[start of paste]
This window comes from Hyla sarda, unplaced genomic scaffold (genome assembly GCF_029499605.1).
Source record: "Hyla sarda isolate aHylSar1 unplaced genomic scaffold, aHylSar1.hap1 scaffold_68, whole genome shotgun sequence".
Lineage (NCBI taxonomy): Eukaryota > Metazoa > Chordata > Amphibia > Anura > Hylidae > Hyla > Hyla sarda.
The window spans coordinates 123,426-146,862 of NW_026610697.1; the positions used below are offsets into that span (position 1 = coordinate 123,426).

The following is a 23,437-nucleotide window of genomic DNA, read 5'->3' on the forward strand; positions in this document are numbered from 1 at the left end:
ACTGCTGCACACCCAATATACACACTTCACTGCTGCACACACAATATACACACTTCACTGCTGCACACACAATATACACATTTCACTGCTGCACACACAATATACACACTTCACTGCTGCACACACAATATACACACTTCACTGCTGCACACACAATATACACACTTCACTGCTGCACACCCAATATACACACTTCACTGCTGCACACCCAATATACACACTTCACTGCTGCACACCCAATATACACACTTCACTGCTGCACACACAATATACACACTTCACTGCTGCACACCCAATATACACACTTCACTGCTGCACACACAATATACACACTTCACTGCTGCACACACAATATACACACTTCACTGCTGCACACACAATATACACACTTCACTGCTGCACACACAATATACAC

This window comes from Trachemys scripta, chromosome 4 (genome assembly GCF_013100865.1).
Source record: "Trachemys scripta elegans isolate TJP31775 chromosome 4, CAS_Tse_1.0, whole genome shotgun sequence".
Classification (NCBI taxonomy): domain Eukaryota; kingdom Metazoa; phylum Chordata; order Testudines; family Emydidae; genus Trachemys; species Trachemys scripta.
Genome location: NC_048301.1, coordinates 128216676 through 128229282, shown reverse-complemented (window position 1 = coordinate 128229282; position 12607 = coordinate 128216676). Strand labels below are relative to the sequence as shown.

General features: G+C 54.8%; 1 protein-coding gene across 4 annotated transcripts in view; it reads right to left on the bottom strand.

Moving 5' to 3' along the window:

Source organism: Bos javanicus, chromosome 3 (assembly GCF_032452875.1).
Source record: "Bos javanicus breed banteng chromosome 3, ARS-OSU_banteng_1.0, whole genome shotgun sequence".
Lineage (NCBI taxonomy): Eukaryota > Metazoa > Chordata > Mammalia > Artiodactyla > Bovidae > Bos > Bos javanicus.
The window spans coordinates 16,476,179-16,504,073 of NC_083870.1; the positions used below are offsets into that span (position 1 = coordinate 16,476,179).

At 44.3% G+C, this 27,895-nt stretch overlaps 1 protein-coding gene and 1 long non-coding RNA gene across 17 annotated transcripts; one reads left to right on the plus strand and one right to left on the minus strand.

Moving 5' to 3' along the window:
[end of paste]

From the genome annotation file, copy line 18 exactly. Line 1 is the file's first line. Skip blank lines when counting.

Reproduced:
Moving 5' to 3' along the window: